Big Data promises to be a goldmine, as long as consumers don’t think they’re getting the shaft.
That, in essence, is the message of a study by Boston Consulting Group that assesses opportunities and risks of Big Data’s ability to compile an exhaustive digital record of consumers’ quantifiable activities in shopping, customer service contacts, social media and more.
The study concludes that the human dimension has to be respected, even as marketers and brands move to make the most of the data they can collect at every touchpoint in their customers’ daily digital pathways.
Humanizing Big Data is important to Michael Smith, MFour’s Chief Product Officer and Director of Panel. He’ll give a presentation Thursday at 2:30 p.m. at the Big Data Summit in San Francisco that explores how advertisers and brands can gain deeper insights by surveying mobile panelists who, thanks to Big Data, have been identified and validated as actual recipients of mobile ads.
Getting back to Boston Consulting Group’s article, “Bridging the Trust Gap: The Hidden Landmine in Big Data” – well, the headline is right on point.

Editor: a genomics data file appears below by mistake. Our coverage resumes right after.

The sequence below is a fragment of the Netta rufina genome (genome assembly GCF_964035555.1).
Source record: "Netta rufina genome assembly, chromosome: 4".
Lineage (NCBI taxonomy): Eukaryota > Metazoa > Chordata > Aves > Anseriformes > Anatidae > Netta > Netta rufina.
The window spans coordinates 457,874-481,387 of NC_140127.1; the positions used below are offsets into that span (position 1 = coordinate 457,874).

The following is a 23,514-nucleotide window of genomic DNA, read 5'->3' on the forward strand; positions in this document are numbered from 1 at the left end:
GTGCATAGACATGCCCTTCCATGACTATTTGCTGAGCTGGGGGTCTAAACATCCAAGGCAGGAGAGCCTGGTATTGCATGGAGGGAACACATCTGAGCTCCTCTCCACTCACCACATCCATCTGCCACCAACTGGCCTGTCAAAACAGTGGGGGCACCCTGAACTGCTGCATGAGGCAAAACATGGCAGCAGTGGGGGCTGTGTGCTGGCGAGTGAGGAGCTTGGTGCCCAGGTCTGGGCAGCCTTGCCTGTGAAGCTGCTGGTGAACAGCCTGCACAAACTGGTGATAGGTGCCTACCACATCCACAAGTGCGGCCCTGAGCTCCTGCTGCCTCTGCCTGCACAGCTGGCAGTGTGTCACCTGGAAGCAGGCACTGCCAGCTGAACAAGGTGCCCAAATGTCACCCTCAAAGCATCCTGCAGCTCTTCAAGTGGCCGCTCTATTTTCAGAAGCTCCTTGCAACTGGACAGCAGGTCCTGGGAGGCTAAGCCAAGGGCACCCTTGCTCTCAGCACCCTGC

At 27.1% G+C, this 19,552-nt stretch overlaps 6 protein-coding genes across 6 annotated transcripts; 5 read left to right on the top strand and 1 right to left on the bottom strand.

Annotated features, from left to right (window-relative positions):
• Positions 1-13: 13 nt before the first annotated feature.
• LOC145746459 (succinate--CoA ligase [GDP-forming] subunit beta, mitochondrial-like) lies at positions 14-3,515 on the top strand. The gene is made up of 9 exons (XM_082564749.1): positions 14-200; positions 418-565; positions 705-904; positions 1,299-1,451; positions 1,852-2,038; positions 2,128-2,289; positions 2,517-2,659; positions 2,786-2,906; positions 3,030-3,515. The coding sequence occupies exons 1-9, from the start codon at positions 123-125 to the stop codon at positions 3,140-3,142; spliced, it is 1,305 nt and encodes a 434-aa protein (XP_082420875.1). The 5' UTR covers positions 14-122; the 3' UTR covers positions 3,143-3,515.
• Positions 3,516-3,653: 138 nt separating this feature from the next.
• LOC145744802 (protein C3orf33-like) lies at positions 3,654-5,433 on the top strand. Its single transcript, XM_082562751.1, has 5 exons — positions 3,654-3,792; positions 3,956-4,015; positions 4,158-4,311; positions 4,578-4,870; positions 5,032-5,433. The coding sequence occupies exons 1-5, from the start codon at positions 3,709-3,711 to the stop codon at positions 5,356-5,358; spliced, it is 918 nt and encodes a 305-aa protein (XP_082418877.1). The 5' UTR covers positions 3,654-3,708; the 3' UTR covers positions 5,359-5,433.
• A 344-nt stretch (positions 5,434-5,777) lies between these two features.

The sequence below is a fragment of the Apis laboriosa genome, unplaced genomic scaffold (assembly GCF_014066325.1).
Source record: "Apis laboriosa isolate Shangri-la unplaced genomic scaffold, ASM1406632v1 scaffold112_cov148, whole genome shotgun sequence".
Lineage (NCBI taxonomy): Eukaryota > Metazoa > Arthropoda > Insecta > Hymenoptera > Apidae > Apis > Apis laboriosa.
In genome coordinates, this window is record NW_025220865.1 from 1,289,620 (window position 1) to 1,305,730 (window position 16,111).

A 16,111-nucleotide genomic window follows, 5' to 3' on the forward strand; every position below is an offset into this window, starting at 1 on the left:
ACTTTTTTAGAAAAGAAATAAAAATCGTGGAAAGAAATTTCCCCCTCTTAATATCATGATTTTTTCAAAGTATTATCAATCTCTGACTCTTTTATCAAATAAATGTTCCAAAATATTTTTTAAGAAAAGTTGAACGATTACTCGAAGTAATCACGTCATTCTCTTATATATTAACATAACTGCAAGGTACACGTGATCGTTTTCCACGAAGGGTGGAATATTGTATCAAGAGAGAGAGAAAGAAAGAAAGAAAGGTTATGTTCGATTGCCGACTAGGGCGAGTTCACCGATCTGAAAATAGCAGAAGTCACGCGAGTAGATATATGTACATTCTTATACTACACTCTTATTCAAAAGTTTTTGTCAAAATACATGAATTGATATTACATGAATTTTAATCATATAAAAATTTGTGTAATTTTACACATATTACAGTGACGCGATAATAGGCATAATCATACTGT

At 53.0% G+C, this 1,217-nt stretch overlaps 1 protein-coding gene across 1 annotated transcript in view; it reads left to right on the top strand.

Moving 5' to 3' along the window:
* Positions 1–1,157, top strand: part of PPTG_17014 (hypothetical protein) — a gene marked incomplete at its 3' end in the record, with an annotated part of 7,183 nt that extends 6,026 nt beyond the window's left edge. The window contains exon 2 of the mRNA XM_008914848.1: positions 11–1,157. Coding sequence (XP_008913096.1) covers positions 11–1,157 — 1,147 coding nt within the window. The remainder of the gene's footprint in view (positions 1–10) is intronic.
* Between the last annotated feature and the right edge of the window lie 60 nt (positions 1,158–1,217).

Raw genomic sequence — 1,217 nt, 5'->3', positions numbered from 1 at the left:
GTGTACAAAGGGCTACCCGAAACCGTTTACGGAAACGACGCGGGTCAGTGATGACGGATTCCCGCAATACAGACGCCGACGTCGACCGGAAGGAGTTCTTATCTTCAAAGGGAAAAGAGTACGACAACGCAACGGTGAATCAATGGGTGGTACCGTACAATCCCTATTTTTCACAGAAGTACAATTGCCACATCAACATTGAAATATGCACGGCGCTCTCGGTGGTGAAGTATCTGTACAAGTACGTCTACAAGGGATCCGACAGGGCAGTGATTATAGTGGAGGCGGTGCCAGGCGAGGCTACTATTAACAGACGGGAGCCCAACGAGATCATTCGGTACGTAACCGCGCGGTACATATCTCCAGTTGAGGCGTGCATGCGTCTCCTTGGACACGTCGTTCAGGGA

The opportunities are immense: BCG “conservatively estimates that trusted uses of big data and advanced analytics could unlock more than $1 trillion in value annually by 2020.” But, the article cautions, “recent BCG consumer research has uncovered a previously hidden obstacle to successfully unleashing this enormous opportunity: data misuse.”
Meeting the letter of the law for consumer privacy isn’t enough, BCG researchers say. People don’t care about legalisms – they want to be treated fairly and respectfully, trusting that their data won’t be misused. Most consumers’ don’t mind having their data tracked, so long as it’s used to improve a company’s products or services, or to give back desired and agreed-upon benefits such as discounts and useful product information. But “data misuse occurs when consumers are unpleasantly surprised upon learning that data…has been used in new ways…outside the purpose for which it was gathered,” BCG’s authors note. The “research suggests that consumers’ reaction to data misuse…can cause them to reduce their spending with a company by about one-third.”
It’s telling that Boston Consulting Group obtained these insights by surveying 8,000 consumers worldwide about their views on how their behavioral data is used. It’s a reminder that you can’t ignore the human dimension. Big Data can deliver unprecedented efficiencies in ushering shoppers to the point of purchase. But capturing motivations and emotions to truly understand consumers will always be an indispensable part of the process. Talking to real consumers is still the best way to find out whether their expectations are being met – and what consequences ensue when they aren’t. If you’ve got questions that need answers from real consumers, please get in touch at email@example.com. We’d love to have a conversation about how advanced mobile data solutions can get the job done.